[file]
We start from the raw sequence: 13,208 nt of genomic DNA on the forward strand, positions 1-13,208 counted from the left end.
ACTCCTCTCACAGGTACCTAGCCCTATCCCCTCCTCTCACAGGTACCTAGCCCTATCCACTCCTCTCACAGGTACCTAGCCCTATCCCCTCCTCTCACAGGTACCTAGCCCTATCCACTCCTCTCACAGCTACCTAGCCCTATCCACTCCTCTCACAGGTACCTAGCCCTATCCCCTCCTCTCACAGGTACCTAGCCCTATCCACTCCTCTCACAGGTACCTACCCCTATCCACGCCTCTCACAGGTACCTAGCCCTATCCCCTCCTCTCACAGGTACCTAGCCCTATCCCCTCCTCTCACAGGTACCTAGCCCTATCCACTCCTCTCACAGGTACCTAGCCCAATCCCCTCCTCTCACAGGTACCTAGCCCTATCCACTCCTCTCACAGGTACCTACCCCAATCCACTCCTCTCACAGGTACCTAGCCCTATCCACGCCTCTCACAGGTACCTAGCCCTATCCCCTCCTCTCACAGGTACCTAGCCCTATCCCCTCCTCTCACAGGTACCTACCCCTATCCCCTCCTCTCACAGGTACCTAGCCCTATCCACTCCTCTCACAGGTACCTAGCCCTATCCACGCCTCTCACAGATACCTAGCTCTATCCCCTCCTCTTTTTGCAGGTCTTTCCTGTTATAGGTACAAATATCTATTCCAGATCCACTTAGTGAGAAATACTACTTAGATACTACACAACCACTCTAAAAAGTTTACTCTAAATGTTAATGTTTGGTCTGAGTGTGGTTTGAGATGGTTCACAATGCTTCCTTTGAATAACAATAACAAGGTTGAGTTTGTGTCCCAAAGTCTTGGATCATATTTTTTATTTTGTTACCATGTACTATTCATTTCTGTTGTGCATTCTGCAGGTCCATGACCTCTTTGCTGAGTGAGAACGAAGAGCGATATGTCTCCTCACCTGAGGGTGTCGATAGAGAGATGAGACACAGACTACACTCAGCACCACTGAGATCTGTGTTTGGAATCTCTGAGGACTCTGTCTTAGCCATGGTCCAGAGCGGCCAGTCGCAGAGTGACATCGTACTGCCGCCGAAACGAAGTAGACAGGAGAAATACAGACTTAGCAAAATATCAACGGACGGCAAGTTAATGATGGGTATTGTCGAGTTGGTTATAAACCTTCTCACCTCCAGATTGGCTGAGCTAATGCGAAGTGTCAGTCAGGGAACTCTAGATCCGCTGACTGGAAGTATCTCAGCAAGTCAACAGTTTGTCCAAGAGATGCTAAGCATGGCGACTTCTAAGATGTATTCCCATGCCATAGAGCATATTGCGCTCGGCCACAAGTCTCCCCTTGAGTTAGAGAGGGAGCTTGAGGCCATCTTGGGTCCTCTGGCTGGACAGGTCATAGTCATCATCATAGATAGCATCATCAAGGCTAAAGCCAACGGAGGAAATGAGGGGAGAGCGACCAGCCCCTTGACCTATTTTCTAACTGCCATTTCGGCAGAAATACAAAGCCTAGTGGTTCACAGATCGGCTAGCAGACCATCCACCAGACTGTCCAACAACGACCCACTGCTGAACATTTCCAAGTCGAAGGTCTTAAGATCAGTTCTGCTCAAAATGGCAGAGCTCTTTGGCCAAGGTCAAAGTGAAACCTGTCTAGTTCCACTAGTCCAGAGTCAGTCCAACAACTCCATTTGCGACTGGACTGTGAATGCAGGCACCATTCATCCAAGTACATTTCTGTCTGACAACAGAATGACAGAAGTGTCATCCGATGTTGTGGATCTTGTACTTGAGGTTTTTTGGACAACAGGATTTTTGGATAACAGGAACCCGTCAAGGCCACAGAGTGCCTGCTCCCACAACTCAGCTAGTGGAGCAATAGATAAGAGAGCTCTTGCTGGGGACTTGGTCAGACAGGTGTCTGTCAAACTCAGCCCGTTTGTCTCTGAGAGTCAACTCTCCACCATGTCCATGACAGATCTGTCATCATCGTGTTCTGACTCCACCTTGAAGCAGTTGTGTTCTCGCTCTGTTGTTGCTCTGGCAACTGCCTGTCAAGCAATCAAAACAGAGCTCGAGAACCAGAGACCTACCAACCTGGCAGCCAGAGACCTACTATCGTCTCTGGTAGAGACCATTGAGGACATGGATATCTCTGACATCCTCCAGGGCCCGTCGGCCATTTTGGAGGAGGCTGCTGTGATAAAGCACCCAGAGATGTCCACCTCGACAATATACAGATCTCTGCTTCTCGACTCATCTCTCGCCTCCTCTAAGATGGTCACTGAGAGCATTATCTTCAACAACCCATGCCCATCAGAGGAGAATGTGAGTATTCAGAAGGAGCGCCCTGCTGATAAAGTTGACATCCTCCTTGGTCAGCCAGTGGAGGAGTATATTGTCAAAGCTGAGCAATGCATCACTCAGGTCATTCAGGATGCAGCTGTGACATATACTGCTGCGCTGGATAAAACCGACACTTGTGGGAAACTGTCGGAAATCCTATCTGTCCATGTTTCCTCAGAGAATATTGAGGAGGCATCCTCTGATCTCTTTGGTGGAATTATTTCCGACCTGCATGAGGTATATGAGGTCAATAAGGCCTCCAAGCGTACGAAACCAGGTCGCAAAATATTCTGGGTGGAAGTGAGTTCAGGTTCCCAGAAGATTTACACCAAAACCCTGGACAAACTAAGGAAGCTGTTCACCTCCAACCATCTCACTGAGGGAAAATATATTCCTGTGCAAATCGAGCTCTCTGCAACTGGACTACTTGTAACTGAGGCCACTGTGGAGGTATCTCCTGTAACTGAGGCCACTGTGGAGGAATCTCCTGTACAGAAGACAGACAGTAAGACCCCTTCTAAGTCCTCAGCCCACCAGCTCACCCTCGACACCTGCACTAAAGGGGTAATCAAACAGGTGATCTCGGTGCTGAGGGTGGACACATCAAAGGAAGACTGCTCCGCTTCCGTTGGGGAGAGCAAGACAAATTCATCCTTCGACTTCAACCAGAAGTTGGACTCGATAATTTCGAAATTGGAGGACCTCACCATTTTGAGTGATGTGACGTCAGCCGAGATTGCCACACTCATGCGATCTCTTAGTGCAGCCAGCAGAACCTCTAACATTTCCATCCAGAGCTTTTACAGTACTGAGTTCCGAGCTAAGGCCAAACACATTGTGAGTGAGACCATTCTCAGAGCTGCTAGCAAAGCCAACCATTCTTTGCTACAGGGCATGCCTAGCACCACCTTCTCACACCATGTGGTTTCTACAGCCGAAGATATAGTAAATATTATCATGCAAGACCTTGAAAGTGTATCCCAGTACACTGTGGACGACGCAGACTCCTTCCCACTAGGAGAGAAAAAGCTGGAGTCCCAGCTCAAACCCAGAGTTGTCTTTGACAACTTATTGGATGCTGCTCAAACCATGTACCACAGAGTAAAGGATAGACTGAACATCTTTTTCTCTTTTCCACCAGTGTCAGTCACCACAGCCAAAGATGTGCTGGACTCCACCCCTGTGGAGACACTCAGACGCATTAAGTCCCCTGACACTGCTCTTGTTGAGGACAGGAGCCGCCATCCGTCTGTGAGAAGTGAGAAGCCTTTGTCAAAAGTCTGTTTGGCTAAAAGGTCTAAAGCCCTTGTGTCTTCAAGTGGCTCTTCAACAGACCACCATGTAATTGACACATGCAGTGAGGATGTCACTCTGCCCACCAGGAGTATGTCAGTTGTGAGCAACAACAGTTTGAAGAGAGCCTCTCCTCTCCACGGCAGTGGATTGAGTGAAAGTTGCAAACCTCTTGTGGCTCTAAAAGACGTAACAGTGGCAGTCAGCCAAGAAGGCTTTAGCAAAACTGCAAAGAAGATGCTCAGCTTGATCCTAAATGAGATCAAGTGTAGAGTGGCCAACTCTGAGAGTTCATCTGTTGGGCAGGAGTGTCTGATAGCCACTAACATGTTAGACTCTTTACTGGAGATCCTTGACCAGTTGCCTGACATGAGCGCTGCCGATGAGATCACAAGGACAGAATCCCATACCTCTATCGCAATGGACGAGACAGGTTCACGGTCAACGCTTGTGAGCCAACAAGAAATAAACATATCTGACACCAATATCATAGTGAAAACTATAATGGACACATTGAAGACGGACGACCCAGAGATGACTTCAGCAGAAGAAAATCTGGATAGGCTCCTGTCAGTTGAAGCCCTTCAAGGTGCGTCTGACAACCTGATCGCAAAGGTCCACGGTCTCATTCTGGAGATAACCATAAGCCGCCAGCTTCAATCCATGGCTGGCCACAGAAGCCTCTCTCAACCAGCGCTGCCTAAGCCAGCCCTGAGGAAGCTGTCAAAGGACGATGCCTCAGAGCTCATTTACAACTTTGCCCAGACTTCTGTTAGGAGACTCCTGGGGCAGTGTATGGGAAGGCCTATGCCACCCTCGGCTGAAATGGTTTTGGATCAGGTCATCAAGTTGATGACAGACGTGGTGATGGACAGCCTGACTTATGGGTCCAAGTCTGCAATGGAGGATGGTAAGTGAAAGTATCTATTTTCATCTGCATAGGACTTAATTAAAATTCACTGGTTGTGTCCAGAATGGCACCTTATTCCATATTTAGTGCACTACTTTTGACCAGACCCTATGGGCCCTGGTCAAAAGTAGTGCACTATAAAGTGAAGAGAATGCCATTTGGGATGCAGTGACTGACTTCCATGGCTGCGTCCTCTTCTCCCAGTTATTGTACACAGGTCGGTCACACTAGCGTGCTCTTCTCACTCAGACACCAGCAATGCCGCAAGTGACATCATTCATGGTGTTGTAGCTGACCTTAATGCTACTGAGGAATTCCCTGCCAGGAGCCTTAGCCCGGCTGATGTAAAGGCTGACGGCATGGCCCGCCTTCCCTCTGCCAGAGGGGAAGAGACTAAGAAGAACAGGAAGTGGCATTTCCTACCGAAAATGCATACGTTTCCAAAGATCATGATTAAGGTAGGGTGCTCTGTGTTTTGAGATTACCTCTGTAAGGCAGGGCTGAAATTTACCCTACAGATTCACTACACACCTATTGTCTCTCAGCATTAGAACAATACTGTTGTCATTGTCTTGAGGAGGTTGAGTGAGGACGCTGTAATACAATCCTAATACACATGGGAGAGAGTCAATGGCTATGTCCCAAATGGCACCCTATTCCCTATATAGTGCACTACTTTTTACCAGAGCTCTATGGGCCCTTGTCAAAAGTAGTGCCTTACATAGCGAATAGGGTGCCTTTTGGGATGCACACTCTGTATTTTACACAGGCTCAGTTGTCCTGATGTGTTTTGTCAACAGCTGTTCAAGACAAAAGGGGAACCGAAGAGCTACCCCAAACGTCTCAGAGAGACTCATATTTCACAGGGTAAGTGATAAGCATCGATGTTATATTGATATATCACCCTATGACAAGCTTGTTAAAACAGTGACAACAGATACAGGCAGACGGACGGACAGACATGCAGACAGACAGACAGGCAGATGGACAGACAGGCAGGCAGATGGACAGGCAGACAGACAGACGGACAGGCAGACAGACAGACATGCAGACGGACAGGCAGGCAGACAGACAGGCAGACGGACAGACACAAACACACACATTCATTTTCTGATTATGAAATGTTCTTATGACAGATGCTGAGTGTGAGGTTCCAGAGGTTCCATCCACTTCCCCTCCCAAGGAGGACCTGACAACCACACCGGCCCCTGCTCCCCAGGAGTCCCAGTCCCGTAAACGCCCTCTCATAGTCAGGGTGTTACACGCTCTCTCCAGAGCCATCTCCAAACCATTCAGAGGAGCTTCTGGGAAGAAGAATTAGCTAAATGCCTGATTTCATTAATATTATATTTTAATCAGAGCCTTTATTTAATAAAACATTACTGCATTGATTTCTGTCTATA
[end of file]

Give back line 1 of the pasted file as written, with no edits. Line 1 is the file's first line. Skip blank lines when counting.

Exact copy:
We start from the raw sequence: 13,208 nt of genomic DNA on the forward strand, positions 1-13,208 counted from the left end.